The same applies to outlet structure. In the U.K. total beer that is sold in off-trade, meaning for consumption off the premises via retail chains, is about 80 percent. In Russia it's still 28-29 percent because the tradition of small shops is the most common.

On the other hand, Southeast European countries are much smaller. They are less developed economically and suffering from a recession. They still have a long way to develop as stable economies.

The Russian market is more developed than Southeast Europe but it's less advanced than the U.K. in many aspects. The U.K. is a very small country, compared to Russia. The stability of the Russian economy is much higher than the U.K. This is still a growing economy, while the U.K. has been going down for three years now.


Q: What's your strategy of dealing with the government's crackdown on alcohol sales?

A: I'm also the chairman of the Russian Beer Union. We have only talked about facts — professional facts. They are based on research and international knowledge. I will say very honestly and openly and maybe too bluntly: What we're doing is not lobbying for an industry's interests. We are lobbying to put logic in the restrictions, to base them on international experience. Everybody in the world believes — and I assume the Russian people would agree — that low-alcoholic drinks are better than high-alcoholic drinks. And that's why you should have a much higher tax relatively on spirits — in Russia it's mainly vodka. That's what happens all over the world. In Russia, the tax is actually the same.

And we believe that if people drink more low-alcohol drinks responsibly, it will be much better than high-alcohol spirits. The law is not encouraging this move but discouraging it. We don't think it's good for the country.

Concerning the ban on beer sales at kiosks — this will increase the consumption of vodka. If you cannot buy a drink on your block when you suddenly want a beer with your dinner, you're going to stock it at home. It's easier to buy two bottles of vodka and keep them at home than to buy a whole case of beer and carry it a long way. Then, if you consider the taxation, it's not really making vodka much more expensive. You end up encouraging the wrong things.


Q: How did the anti-alcohol legislation affect your business?

A: As far as the advertising ban is concerned, we don't really know. This is something long-term. Russia is not the first country to ban advertising of all alcoholic drinks, including beer. So we know what it is.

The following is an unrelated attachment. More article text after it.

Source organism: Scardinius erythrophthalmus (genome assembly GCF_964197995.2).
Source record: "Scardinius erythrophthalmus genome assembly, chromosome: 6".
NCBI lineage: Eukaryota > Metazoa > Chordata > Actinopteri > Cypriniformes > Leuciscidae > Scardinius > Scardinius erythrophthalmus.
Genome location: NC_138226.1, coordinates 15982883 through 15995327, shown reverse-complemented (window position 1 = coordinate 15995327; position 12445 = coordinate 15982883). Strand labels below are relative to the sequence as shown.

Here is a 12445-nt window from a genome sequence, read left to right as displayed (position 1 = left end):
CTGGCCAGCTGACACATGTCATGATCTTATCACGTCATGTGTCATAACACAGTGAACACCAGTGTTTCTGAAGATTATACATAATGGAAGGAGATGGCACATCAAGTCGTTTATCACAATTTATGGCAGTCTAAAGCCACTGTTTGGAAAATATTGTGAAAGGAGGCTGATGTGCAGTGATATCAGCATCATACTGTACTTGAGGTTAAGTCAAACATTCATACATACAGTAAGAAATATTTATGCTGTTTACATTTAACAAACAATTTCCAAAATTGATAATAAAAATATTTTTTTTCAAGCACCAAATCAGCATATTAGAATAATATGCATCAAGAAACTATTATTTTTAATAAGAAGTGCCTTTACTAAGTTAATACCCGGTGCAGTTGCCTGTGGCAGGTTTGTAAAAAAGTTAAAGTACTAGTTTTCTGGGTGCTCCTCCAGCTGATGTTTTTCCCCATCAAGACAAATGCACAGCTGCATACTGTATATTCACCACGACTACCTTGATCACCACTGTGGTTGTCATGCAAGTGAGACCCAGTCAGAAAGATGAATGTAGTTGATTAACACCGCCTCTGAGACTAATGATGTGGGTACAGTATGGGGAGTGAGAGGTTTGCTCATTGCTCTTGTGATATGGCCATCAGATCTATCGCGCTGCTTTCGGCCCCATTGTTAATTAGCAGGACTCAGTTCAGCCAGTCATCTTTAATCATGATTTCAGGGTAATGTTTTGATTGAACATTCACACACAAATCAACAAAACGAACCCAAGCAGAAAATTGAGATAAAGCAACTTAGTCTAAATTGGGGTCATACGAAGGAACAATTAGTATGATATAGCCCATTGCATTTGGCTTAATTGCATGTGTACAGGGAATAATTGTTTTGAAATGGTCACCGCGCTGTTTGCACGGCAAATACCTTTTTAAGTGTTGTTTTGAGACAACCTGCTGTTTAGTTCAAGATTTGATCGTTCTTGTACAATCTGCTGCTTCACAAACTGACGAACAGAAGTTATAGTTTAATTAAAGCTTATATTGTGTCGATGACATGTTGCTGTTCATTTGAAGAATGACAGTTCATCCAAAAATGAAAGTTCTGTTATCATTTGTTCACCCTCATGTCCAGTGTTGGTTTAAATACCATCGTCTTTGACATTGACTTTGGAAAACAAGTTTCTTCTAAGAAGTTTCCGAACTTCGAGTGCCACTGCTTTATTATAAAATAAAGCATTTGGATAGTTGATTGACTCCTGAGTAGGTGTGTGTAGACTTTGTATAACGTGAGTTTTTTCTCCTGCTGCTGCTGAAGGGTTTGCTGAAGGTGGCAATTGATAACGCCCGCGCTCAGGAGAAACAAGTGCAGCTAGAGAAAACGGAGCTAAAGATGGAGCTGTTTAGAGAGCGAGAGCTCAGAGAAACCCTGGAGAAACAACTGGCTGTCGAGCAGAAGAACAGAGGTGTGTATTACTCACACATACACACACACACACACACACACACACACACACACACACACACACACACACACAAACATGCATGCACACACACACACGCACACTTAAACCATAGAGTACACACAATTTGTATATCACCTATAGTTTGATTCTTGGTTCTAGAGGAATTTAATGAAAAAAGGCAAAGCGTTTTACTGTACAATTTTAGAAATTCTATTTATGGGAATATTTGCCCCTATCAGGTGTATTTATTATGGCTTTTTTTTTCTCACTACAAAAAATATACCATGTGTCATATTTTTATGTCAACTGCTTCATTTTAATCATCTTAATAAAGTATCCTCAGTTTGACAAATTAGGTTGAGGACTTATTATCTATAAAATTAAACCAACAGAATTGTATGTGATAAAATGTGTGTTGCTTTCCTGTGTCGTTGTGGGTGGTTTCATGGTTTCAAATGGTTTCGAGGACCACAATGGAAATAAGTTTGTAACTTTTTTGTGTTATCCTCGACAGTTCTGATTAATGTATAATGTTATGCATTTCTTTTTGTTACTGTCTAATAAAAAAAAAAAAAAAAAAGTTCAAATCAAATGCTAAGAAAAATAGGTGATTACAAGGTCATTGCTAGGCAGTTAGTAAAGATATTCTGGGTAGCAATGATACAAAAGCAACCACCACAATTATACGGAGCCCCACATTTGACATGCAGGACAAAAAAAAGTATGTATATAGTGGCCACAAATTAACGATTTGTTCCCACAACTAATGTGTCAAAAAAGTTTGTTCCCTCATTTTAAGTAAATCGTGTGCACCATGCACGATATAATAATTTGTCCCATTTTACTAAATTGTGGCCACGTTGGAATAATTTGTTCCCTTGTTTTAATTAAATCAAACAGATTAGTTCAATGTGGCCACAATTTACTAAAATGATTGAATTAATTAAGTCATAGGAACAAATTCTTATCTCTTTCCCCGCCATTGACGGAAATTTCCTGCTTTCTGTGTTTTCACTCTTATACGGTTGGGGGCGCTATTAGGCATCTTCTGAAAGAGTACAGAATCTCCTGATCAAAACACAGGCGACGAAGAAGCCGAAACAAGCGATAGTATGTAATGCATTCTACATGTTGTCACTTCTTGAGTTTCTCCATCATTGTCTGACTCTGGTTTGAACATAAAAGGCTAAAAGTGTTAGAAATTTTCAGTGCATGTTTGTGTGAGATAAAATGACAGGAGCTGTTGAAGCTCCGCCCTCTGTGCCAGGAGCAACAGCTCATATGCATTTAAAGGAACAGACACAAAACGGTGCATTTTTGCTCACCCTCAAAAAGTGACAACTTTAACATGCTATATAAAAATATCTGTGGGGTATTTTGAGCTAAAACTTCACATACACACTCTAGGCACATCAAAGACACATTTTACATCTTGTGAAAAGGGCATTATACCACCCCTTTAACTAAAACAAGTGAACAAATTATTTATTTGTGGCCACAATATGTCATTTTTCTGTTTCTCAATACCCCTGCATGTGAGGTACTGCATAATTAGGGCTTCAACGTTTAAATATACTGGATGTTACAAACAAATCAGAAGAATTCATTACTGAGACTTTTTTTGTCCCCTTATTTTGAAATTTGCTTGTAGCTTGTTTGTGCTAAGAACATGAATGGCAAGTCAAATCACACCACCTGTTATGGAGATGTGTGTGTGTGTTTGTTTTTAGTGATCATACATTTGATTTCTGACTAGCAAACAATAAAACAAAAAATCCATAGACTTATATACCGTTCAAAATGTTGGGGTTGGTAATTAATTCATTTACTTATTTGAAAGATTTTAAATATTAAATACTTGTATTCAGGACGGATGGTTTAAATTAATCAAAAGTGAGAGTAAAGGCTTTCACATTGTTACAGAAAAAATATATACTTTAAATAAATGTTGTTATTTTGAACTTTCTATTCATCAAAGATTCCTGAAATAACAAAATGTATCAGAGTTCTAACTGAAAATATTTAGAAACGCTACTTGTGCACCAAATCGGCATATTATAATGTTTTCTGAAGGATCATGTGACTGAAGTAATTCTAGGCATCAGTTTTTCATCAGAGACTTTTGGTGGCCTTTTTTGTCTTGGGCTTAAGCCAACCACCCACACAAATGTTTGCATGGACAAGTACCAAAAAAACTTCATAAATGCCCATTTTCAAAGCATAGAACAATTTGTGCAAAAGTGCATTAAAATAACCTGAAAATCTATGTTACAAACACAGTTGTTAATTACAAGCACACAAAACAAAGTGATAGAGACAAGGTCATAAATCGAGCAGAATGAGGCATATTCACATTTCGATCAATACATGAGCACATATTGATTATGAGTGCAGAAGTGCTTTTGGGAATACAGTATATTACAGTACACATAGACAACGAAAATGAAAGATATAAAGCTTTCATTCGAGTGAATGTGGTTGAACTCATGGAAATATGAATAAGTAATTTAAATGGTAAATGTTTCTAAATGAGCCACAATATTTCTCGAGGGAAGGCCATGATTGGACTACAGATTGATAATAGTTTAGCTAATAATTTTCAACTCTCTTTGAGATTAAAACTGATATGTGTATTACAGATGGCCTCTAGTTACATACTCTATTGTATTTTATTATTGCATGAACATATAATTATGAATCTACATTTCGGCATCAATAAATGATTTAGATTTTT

Research has been done in Europe about this ban that came into effect many years ago. It was found that, when you restrict advertising, you are not changing the habit of consumption. Advertising really impacts the choice between different brands, and not total consumption.

About the ban on kiosk sales, we see now a temporary disruption. Businesses will find some other type of outlets because you still have to shop and the consumers get used to it.

If you look at the total economy, all kiosks have closed and a portion of pavilions have closed. In total, we estimate that 40 to 50 percent of non-permanent outlets have closed down already. Is it good for the Russian economy? More than 100,000 people lost their jobs in one day on January 1. We don't really understand the logic behind it.


Q: Do you see the government's role in the economy, including the energy industry, increasing?

A: You have more and more privatization. If you look at the Russian economy, privatization is increasing, and this is the right way to go. Yes, you can say that energy is strategic for this country, and people are very concerned about it. If half of your GDP is in the hands of the energy industry, you will be very careful what to do about it.


Q: What is the biggest challenge you have faced in Russia?

A: When I came, we had a very successful company. It was doing very good business but not growing. It became a concern: It was a small decline, but we are very careful about every trend. And the main story was how to make sure that it doesn't continue. We succeeded. In 2012, we reversed the trend and started to grow back. We are a growing company in all aspects now.

We did this by focusing very clearly on what we want to do and rebuilding the confidence that we can do it. Because whenever such a big company feels not as 100 percent good as before, you lose some confidence and this is the most dangerous part. We, the leadership, built back the confidence. And our people — about 10,000 employees, the best in Russia — follow and focus on what to do.


Q: When you were the CEO of Carlsberg U.K., you turned the company around to a point where it tripled its profit and grew its market share from 13 percent to more than 15 percent when the British beer market was in decline. How did you achieve this?